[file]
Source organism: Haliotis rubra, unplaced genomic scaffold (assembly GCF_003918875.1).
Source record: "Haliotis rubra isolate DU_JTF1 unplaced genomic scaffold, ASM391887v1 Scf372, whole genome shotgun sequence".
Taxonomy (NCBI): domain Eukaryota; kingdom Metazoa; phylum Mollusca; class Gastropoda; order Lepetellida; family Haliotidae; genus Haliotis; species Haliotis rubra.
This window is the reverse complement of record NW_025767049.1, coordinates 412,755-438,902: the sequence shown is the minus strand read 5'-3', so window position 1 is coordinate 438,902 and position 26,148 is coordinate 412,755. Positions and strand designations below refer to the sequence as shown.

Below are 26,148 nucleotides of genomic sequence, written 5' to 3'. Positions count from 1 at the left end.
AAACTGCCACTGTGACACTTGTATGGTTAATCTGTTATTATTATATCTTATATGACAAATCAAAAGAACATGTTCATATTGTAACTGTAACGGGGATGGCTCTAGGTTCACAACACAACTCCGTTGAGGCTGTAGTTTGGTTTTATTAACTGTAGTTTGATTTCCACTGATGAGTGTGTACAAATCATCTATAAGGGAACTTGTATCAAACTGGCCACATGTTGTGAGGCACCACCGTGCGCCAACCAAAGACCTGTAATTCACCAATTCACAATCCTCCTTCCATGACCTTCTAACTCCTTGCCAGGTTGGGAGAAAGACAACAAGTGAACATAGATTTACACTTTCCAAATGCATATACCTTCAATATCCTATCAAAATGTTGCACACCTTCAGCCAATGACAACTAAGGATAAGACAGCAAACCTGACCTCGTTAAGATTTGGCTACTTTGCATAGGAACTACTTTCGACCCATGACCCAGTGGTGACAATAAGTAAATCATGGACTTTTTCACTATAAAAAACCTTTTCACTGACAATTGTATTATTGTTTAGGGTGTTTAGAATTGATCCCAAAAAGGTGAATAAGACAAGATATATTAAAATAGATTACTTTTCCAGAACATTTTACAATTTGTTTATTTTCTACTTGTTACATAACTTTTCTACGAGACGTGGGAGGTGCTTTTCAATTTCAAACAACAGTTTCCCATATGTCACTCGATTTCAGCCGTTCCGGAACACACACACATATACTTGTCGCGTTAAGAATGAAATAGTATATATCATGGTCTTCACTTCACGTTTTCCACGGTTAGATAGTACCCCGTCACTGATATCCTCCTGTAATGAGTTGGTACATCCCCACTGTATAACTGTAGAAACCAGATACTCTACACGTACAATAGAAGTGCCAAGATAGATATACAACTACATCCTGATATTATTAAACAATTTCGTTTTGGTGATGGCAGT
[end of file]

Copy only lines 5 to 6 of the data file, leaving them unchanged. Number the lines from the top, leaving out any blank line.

Below are 26,148 nucleotides of genomic sequence, written 5' to 3'. Positions count from 1 at the left end.
AAACTGCCACTGTGACACTTGTATGGTTAATCTGTTATTATTATATCTTATATGACAAATCAAAAGAACATGTTCATATTGTAACTGTAACGGGGATGGCTCTAGGTTCACAACACAACTCCGTTGAGGCTGTAGTTTGGTTTTATTAACTGTAGTTTGATTTCCACTGATGAGTGTGTACAAATCATCTATAAGGGAACTTGTATCAAACTGGCCACATGTTGTGAGGCACCACCGTGCGCCAACCAAAGACCTGTAATTCACCAATTCACAATCCTCCTTCCATGACCTTCTAACTCCTTGCCAGGTTGGGAGAAAGACAACAAGTGAACATAGATTTACACTTTCCAAATGCATATACCTTCAATATCCTATCAAAATGTTGCACACCTTCAGCCAATGACAACTAAGGATAAGACAGCAAACCTGACCTCGTTAAGATTTGGCTACTTTGCATAGGAACTACTTTCGACCCATGACCCAGTGGTGACAATAAGTAAATCATGGACTTTTTCACTATAAAAAACCTTTTCACTGACAATTGTATTATTGTTTAGGGTGTTTAGAATTGATCCCAAAAAGGTGAATAAGACAAGATATATTAAAATAGATTACTTTTCCAGAACATTTTACAATTTGTTTATTTTCTACTTGTTACATAACTTTTCTACGAGACGTGGGAGGTGCTTTTCAATTTCAAACAACAGTTTCCCATATGTCACTCGATTTCAGCCGTTCCGGAACACACACACATATACTTGTCGCGTTAAGAATGAAATAGTATATATCATGGTCTTCACTTCACGTTTTCCACGGTTAGATAGTACCCCGTCACTGATATCCTCCTGTAATGAGTTGGTACATCCCCACTGTATAACTGTAGAAACCAGATACTCTACACGTACAATAGAAGTGCCAAGATAGATATACAACTACATCCTGATATTATTAAACAATTTCGTTTTGGTGATGGCAGT